Energy Technology Data Exchange (ETDEWEB)

    Benach,J.; Swaminathan, S.; Tamayo, R.; Handelman, S.; Folta-Stogniew, E.; Ramos, J.; Forouhar, F.; Neely, H.; Seetharaman, J.; et al

    2007-01-01

    The second messenger cyclic diguanylate (c-di-GMP) controls the transition between motile and sessile growth in eubacteria, but little is known about the proteins that sense its concentration. Bioinformatics analyses suggested that PilZ domains bind c-di-GMP and allosterically modulate effector pathways. We have determined a 1.9 Angstroms crystal structure of c-di-GMP bound to VCA0042/PlzD, a PilZ domain-containing protein from Vibrio cholerae. Either this protein or another specific PilZ domain-containing protein is required for V. cholerae to efficiently infect mice. VCA0042/PlzD comprises a C-terminal PilZ domain plus an N-terminal domain with a similar beta-barrel fold. C-di-GMP contacts seven of the nine strongly conserved residues in the PilZ domain, including three in a seven-residue long N-terminal loop that undergoes a conformational switch as it wraps around c-di-GMP. This switch brings the PilZ domain into close apposition with the N-terminal domain, forming a new allosteric interaction surface that spans these domains and the c-di-GMP at their interface. The very small size of the N-terminal conformational switch is likely to explain the facile evolutionary diversification of the PilZ domain.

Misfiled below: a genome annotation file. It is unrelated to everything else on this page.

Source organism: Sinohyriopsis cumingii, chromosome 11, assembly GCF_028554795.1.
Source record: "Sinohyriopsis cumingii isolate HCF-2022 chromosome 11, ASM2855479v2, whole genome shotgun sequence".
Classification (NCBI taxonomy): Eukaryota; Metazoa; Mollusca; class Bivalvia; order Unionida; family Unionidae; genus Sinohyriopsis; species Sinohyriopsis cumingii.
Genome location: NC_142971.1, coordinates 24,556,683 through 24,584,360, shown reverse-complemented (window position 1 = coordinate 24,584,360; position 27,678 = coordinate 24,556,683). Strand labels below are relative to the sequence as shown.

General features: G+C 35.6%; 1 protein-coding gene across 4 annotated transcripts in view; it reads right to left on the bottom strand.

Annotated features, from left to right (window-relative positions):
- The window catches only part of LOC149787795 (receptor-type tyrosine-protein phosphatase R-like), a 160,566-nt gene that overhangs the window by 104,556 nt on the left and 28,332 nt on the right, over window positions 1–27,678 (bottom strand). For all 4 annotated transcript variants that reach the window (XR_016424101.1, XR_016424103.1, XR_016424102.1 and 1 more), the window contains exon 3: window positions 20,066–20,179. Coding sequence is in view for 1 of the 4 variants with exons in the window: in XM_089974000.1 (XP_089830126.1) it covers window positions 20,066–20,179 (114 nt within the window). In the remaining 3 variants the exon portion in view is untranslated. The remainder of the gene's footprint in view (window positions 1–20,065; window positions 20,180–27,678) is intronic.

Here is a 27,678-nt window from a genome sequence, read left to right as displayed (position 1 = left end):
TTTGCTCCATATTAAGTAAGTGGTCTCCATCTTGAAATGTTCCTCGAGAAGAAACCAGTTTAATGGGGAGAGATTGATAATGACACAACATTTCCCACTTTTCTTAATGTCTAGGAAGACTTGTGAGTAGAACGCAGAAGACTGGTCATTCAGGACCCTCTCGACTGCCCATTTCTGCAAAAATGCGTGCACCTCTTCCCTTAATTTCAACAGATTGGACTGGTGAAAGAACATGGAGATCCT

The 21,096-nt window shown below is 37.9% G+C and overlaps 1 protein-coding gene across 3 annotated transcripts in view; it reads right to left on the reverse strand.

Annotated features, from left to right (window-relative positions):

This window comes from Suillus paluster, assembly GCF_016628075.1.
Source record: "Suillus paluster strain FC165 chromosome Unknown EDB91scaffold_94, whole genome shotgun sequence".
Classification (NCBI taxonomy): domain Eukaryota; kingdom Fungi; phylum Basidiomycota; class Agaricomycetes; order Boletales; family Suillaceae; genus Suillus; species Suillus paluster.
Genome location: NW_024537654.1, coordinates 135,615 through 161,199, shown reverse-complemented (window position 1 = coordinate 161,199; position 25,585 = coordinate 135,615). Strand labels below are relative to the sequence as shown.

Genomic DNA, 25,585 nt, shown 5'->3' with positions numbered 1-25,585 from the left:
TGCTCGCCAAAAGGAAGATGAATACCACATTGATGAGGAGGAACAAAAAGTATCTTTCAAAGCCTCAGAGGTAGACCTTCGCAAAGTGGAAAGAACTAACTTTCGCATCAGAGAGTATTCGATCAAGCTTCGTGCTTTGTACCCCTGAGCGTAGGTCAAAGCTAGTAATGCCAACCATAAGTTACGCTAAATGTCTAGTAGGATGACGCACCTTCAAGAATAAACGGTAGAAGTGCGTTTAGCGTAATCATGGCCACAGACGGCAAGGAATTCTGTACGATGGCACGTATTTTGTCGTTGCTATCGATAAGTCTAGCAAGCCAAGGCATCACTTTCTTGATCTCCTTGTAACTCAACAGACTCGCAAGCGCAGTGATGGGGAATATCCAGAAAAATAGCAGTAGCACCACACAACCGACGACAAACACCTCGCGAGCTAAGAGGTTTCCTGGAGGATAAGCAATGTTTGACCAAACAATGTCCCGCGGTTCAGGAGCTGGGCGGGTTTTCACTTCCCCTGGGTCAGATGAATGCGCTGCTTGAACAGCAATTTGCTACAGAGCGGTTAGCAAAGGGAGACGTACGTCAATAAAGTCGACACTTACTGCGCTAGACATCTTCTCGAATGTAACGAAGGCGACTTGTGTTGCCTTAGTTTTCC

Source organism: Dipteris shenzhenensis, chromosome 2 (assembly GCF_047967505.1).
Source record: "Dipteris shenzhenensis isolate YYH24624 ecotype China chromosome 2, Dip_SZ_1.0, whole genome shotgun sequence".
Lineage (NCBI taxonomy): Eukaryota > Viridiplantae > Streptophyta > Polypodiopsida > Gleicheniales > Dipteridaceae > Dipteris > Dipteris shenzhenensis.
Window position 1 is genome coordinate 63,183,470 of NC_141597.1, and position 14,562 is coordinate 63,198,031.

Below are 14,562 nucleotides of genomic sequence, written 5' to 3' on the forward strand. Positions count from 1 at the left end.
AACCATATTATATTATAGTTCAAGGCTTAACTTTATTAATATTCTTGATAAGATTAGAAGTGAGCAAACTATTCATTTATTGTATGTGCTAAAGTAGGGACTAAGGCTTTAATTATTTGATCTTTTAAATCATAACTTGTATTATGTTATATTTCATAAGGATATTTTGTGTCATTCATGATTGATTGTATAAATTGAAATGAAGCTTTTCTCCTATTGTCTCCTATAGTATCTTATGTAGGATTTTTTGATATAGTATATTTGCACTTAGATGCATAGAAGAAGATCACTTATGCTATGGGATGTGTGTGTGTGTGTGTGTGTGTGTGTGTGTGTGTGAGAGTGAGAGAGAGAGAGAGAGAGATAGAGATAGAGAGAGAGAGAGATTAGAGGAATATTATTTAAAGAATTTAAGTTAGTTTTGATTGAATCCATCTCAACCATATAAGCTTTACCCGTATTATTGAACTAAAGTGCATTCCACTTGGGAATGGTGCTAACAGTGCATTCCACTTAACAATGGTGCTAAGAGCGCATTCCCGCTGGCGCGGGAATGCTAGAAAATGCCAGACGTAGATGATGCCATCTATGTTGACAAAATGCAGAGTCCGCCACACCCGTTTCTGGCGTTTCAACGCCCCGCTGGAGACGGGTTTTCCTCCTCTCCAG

7. The overlapping host responses to bacterial cyclic dinucleotides.

    Science.gov (United States)

    Abdul-Sater, Ali A; Grajkowski, Andrzej; Erdjument-Bromage, Hediye; Plumlee, Courtney; Levi, Assaf; Schreiber, Michael T; Lee, Carolyn; Shuman, Howard; Beaucage, Serge L; Schindler, Christian

    2012-02-01

    Macrophages respond to infection with Legionella pneumophila by the induction of inflammatory mediators, including type I Interferons (IFN-Is). To explore whether the bacterial second messenger cyclic 3'-5' diguanylate (c-diGMP) activates some of these mediators, macrophages were infected with L. pneumophila strains in which the levels of bacterial c-diGMP had been altered. Intriguingly, there was a positive correlation between c-diGMP levels and IFN-I expression. Subsequent studies with synthetic derivatives of c-diGMP, and newly described cyclic 3'-5' diadenylate (c-diAMP), determined that these molecules activate overlapping inflammatory responses in human and murine macrophages. Moreover, UV crosslinking studies determined that both dinucleotides physically associate with a shared set of host proteins. Fractionation of macrophage extracts on a biotin-c-diGMP affinity matrix led to the identification of a set of candidate host binding proteins. These studies suggest that mammalian macrophages can sense and mount a specific inflammatory response to bacterial dinucleotides.

  8. Biofilm formation and antibiotic production in Ruegeria mobilis are influenced by intracellular concentrations of cyclic dimeric guanosinmonophosphate.

    Science.gov (United States)

    D'Alvise, Paul W; Magdenoska, Olivera; Melchiorsen, Jette; Nielsen, Kristian F; Gram, Lone

    2014-05-01